If you love to fish, you would know that cooking means that you will be making various other small decisions. Should you choose cultured or wild fish? Do you have to buy them frozen or fresh? Should you fillet them or cut them whole?
These are among the questions that you’ll likely have to answer right at the supermarket or wet market. When you reach home, you’ll be faced with even more decisions to make. Do you fry or boil the fish? How do you deal with the lean fish and the fatty type? This article aims to answer these questions.
Fresh Vs. Frozen
Fresh is usually better, but the perishable nature of fish sometimes makes their frozen counterparts better. Imagine how many days it would have taken for fish to travel from the boats they were into the market, which is why some buyers would prefer buying frozen fish.
However, you also need to decipher the freezing process used on the fish. Since fish is composed of 70% water, the longer the freezing process is, the bigger their ice crystals grow, piercing through the fish’s cells.
So when the time comes that you have to thaw and cook the frozen fish, the damaged cells would cause it to shrink and dry up quickly. Make sure to look for flash-frozen fish because this method reduces shrinkage, kills germs and parasites, and preserves the fish’s moisture even after thawing and cooking them.
Fish with thick and fatty flesh is better frozen than fish with delicate flesh. Lean fish also tend to release sulfur and fishy ammonia aromas after getting thawed from being frozen. It usually gets a spongy and dry texture after thawing.
Thawing is best done using a sealed bag submerged in water with ice or slowly doing it inside the refrigerator. Some even suggest cooking frozen fish without thawing them. Rinse them to get rid of the ice and dry them with paper towels before cooking them.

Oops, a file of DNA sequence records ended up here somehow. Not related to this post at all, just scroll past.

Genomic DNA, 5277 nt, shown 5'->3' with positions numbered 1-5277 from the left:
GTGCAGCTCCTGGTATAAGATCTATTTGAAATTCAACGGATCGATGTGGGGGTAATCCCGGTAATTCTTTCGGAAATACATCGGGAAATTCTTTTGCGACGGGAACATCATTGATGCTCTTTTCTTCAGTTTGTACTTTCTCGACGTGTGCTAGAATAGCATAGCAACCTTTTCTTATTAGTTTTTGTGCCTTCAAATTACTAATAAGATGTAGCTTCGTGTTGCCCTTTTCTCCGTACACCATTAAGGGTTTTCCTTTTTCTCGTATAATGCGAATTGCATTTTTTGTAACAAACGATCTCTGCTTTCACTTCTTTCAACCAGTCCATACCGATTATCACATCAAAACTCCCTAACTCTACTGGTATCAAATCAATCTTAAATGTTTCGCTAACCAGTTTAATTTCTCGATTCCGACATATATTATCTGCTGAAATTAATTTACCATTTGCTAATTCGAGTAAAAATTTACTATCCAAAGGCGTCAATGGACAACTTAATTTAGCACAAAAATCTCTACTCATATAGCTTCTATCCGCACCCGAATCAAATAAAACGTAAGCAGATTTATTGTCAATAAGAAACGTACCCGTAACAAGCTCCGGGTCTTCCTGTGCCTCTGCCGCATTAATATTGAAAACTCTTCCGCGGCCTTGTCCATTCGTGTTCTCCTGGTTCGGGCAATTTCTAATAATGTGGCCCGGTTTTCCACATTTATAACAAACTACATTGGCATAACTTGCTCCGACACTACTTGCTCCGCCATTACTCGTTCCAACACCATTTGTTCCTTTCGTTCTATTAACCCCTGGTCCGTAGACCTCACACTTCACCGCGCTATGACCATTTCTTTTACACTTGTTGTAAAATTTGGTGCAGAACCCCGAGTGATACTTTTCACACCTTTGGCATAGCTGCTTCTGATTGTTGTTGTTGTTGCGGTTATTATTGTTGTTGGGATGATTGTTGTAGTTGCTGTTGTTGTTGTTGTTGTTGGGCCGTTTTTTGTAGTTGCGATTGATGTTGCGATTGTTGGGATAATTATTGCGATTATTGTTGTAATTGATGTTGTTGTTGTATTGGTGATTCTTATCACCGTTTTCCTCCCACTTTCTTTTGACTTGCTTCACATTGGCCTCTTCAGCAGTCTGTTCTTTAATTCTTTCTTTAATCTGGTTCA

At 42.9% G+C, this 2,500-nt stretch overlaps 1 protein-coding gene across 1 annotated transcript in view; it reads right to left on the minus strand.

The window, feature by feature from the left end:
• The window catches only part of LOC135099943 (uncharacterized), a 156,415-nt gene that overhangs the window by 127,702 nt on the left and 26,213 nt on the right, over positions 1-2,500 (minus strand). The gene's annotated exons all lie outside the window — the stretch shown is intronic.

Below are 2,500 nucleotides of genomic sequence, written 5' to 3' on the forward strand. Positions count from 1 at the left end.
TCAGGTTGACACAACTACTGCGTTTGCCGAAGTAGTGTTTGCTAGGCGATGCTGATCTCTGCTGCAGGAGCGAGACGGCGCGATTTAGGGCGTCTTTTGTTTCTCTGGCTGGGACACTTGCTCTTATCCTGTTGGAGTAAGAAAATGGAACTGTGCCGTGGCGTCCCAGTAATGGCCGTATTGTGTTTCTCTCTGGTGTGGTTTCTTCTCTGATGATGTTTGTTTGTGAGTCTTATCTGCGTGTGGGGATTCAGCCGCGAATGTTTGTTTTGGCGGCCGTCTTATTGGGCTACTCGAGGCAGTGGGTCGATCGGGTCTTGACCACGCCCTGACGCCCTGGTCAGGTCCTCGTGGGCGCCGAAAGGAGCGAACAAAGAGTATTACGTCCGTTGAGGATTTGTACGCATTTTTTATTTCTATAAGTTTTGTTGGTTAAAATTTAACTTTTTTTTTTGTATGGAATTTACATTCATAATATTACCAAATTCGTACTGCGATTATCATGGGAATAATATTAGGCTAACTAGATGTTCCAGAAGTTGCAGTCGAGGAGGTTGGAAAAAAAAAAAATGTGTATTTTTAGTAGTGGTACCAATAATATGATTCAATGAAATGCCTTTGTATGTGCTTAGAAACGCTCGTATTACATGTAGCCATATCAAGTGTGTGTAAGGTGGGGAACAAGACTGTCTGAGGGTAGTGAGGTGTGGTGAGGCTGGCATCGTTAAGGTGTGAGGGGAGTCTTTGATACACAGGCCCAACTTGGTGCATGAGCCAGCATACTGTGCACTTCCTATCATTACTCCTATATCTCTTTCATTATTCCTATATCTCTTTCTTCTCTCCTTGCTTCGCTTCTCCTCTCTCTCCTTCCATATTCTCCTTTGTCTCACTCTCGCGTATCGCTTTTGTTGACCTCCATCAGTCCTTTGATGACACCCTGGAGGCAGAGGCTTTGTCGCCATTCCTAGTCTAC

Fillet Vs. Whole; Skin Taken On Or Off
Cooking fish whole is better than filleting them. Exposed fish flesh has low collagen content, making them less rich to the taste, but their bones and skin have plenty of collagen to make up for this. So, cook fish with its bone and skin to cover its lean flesh with lots of collagen. Fishbone is low in heat conduction so it prevents your fish from getting overcooked and the skin stops it from losing moisture.
Cooking Fatty And Lean Fish
Fatty fish is best cooked using dry-heat cooking, such as baking, grilling, sautéing, and broiling, These methods are perfect because this type of fish has high collagen content that keeps them moist.
However, don’t poach them because doing so will let them lose their natural flavours. This applies to herring, mackerel and bluefish, for instance, but not for salmon, which has astaxanthin that releases aroma the same way flowers and fruits do when moist or dry heated.
Lean fish can get overcooked using dry-heat methods because they get quickly dried up. So, cook them by steaming or poaching them. Pan-fry or grill them whole as well.
Cooking Wild Vs. Farmed Fish
Wild fish cooks faster than their cultured counterparts because of their wider coverage when swimming helped develop their bones and muscles. Farmed fish, on the other hand, are usually fatty, making them cook slower because fat is a slow conductor of heat.
It would be best to whip out the thermometer to get the right cooking temp for your fish. Cook the fish until it reaches 125°F for medium-rare, 130°F for medium, 140°F for medium-well, and 150°F for well done. Cook salmon and tuna to medium-rare. On the other hand, prepare sea bass and cod medium or medium-well.
Cooking With Crispy Fish Skin
Remove moisture from your fish as much as possible to keep the skin brown and crisp. Fish skin is high in protein collagen, which turns gelatin when exposed to moisture.
To get rid of fish skin moisture, leave the fish fillets on a plate without a cover in the refrigerator with the skin side up. For whole fish, put it on a baking sheet then place it on a rack to expose all sides to air.
Before that, you can even apply salt all over the skin to facilitate the air-drying process. When cooking, set the stove on high heat to remove moisture right away. Don’t add any form of liquid, too. If you follow these, you will get fish with crispy skin.